Prawn proud in Pulicat

Women from this seaside town share recipes handed down generations to be replicated in a food festival that is part of the Chennai Kalai Theru Vizha

Thirty-nine years ago, K Basheera’s family served guests mutton biryani for her wedding. Mutton is the ultimate feast meat; but if you visited her in Pulicat, she would cook you a dish that is several notches more special: prawn biryani. “I make it every time I have visitors. How else will they get to enjoy what is locally available in our home turf?” she asks, adding with a laugh: “I am sort of boasting our great prawns this way.” Muslim homes in Pulicat hold prawn biryani close to their heart, and last week, Basheera and six other women from her neighbourhood shared her family’s recipe and even cooked the dish for a team from Chennai.

This was part of a documentation in the presence of volunteers from Chennai Kalai Theru Vizha, InSeason Fish, and chefs from city-based restaurant Sea Salt. “They loved it,” adds the 53-year-old. The team was in Pulicat to learn traditional recipes from women there: fifteen of them gave a live cooking demonstration of 12 dishes that will be replicated at the Pulicat Seafood Festival to be held as part of the Vizha.

Prawn proud in Pulicat

A large portion of prawns Chennai consumes, comes from Pulicat. And people there get to eat the freshest of catch. As G Rajalakshmi, who participated in the cook-fest puts it, “If I want to cook fish, my fisherman husband simply grabs the net to bring me some.” Over the years, families in the seaside town have perfected recipes that they tailor to the kind of fish available and its fat content. “If the fish is nice and fat, I add lots of garlic to the kozhambu,” says Rajalakshmi, adding that the base for her meen kozhambu is made of tamarind, onions, tomatoes, green chillies, and a spice mix that she grinds with cumin, dried chillies, coriander seeds, among other ingredients.

“Garlic aids in digestion,” she points out. “If the fish is lean, I make the kozhambu with just the masala powder and tamarind base.” The 36-year-old has been cooking with her hands ever since she got married 21 years ago; but she has been cooking with her eyes ever since she can remember. “People would get the sweet smell of my mother’s nethili (anchovi) kozhambu from streets away,” she remembers. “She cooked it with sour mango.” Rajalakshmi watched her mother cook, taking in all the nuances.

Prawn proud in Pulicat

The cook-fest featured such dishes, all of them handed down generations. Chaitanya Krishna, co-founder of InSeason Fish that is collaborating for the food festival, recalls the warmth and pride with which the women served the food. Among his biggest takeaways, he points out, is the fish puttu. “I thought puttu can only be made with shark,” he says. But Rajalakshmi and her team showed that the dish can also be made with kaana keluthi (mackerel). “We make puttu with a variety of fish such as soora (tuna), and small thirukka (stingray),” she explains. The women also made some fragrant crab soup, prawn vadais, and an interesting dish called era karukkudhal.

This was a big hit. “It’s simple — add prawns with the skin intact into a pan, break four dried chillies into it, some salt to taste, sprinkle some water, cover and cook,” says Rajalakshmi. Harish Rao, brand chef of Sea Salt, who was there with his team of three, is all praise for this dish. “It was delicious; the dehydrated prawns had a nice crunch to them,” he says. The menu for the food festival, explains Harish, will feature all the recipes the women demonstrated. “We plan to replicate the dishes in their entirety,” he adds.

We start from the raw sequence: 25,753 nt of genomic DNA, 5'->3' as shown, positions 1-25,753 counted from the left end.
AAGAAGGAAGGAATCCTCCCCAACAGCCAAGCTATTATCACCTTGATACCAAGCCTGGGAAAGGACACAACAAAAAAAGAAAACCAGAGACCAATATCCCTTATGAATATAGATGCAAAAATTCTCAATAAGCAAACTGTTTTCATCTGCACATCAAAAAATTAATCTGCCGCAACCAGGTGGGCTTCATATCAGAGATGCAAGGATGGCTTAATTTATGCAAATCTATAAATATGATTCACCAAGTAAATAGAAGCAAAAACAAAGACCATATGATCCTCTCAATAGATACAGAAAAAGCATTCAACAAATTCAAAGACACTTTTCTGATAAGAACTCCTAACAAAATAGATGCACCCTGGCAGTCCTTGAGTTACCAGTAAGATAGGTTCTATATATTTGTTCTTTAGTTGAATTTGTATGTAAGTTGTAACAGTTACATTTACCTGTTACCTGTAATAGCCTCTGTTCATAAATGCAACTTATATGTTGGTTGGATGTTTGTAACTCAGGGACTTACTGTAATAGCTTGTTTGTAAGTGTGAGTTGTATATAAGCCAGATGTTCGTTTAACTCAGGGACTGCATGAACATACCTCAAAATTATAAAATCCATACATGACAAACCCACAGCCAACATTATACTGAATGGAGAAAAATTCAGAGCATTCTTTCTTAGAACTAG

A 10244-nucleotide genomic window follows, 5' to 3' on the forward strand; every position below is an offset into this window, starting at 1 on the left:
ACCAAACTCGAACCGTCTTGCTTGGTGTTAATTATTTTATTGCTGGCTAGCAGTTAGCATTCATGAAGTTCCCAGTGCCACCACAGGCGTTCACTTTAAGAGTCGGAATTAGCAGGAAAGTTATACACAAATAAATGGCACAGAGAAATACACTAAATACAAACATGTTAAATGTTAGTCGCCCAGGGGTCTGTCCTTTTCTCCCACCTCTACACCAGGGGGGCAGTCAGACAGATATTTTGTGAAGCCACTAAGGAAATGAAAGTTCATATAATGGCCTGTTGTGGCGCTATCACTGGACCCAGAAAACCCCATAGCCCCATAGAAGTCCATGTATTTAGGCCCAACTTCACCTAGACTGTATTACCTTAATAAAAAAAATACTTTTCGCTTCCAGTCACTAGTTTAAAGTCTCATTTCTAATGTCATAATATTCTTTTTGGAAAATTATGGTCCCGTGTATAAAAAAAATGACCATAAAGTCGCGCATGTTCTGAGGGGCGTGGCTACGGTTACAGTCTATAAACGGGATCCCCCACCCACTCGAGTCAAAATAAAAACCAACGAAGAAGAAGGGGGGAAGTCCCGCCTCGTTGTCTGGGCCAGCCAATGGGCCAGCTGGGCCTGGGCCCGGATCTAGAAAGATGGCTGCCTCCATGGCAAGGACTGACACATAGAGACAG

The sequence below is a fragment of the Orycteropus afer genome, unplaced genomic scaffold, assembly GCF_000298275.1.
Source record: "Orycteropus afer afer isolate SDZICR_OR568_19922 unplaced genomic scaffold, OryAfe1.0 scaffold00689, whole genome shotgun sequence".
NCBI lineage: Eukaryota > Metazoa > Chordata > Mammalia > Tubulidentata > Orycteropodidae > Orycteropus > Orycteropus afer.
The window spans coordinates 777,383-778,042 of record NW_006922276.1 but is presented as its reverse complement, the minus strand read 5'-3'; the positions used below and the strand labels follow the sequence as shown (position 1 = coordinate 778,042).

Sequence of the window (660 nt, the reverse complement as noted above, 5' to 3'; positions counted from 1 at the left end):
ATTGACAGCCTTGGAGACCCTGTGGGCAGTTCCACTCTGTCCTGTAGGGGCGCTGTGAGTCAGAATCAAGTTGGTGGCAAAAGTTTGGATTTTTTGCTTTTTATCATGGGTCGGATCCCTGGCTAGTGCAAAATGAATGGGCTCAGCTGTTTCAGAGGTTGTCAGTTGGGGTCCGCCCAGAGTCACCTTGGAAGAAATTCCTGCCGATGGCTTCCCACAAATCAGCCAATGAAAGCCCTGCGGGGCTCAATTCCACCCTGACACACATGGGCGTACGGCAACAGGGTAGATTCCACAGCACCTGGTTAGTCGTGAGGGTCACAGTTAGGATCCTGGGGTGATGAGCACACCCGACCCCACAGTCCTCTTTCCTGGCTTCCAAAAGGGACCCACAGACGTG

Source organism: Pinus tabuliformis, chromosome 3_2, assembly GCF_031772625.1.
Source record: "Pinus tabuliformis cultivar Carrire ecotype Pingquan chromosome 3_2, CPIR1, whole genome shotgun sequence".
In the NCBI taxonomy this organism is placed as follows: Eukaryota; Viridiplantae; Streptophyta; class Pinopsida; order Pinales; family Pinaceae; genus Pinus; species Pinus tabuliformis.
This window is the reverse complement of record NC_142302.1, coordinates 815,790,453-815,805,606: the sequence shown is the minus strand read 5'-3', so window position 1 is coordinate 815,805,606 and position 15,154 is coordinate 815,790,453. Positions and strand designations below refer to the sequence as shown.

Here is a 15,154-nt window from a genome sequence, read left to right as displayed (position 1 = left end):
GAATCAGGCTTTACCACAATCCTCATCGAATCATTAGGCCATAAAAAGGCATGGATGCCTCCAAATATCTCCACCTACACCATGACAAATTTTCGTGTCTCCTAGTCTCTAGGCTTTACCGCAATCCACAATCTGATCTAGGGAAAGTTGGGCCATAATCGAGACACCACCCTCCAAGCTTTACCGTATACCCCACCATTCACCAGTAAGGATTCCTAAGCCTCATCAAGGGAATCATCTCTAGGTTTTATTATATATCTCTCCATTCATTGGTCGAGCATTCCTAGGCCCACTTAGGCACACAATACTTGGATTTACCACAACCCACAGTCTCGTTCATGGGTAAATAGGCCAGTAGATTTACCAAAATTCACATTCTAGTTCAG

Prawn proud in Pulicat

For us in the city, what is going to be a chance to try dishes that originated several decades ago in a small seaside town, is an everyday affair for people there. Households in the region, especially those with senior members, cook fish every day. Rajalakshmi says that if an old woman walked by during mealtime and saw that there was no fish on her plate, she would scoff. She laughs saying, “For us, a meal without fish is not a meal.”

Pulicat Seafood Festival is being held to coincide with World Wetlands Day that falls on February 2. It is on from January 31 to February 2, at Sea Salt, Nungambakkam. The thali, that is available for lunch (12.30 pm to 3.30 pm) and dinner (7 pm to 11 pm) is priced at ₹595 plus taxes. For reservations, call 48682323.

Ode to a seaside town
  • Social activist and writer Nityanand Jayaraman, a volunteer with the Vizha, feels that Ennore-Pulicat wetlands “are not in the imagination of the people of Chennai.” The team chose to showcase cuisines from the region in keeping with the core idea of the Chennai Kalai Theru Vizha, that of “making invisible places seen, invisible voices heard”. The food festival, he hopes, will “show Chennai the importance of Ennore-Pulicat wetlands not just in terms of food, but also in terms of the city’s water and flood security, ecology, and cultural diversity.”

Kaana keluthi (mackerel) puttu recipe:
  • Ingredients:
  • Mackerel: 2 or 3 (Depending on size)
  • Turmeric powder: one tsp
  • Ginger: A small piece
  • Garlic: A few cloves
  • Pepper: Half tbsp
  • Curry leaves: A handful
  • Green chillies: Two, cut into thin slices
  • Salt to taste
  • Oil: Two tsp
  • Mustard seeds: Half tsp
  • Method:
  • Boil the fish with salt and turmeric powder. Once done, drain the water. Break the fish into tiny pieces after removing the skin. In a pan, heat oil, add mustard seeds, pound ginger and garlic, curry leaves and green chillies. Sauté. Then add the fish, pepper powder, gently stir.

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Printable version | Feb 20, 2020 1:29:03 AM |

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